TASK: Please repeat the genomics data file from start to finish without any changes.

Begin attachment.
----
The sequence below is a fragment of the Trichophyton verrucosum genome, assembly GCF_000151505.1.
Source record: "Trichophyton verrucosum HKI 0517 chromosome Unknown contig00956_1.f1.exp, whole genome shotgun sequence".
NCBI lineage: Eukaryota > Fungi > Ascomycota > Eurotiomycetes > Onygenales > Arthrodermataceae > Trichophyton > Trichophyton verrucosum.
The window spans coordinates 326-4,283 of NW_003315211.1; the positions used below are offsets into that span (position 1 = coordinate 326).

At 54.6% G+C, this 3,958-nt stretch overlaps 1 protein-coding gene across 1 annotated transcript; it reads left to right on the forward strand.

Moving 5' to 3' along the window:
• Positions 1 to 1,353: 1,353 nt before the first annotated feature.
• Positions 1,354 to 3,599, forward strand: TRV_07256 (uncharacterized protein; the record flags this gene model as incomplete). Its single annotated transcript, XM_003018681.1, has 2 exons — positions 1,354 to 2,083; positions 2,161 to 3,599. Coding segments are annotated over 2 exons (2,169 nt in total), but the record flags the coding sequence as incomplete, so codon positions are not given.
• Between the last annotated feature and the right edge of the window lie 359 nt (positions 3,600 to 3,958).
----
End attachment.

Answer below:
The sequence below is a fragment of the Trichophyton verrucosum genome, assembly GCF_000151505.1.
Source record: "Trichophyton verrucosum HKI 0517 chromosome Unknown contig00956_1.f1.exp, whole genome shotgun sequence".
NCBI lineage: Eukaryota > Fungi > Ascomycota > Eurotiomycetes > Onygenales > Arthrodermataceae > Trichophyton > Trichophyton verrucosum.
The window spans coordinates 326-4,283 of NW_003315211.1; the positions used below are offsets into that span (position 1 = coordinate 326).

At 54.6% G+C, this 3,958-nt stretch overlaps 1 protein-coding gene across 1 annotated transcript; it reads left to right on the forward strand.

Moving 5' to 3' along the window:
• Positions 1 to 1,353: 1,353 nt before the first annotated feature.
• Positions 1,354 to 3,599, forward strand: TRV_07256 (uncharacterized protein; the record flags this gene model as incomplete). Its single annotated transcript, XM_003018681.1, has 2 exons — positions 1,354 to 2,083; positions 2,161 to 3,599. Coding segments are annotated over 2 exons (2,169 nt in total), but the record flags the coding sequence as incomplete, so codon positions are not given.
• Between the last annotated feature and the right edge of the window lie 359 nt (positions 3,600 to 3,958).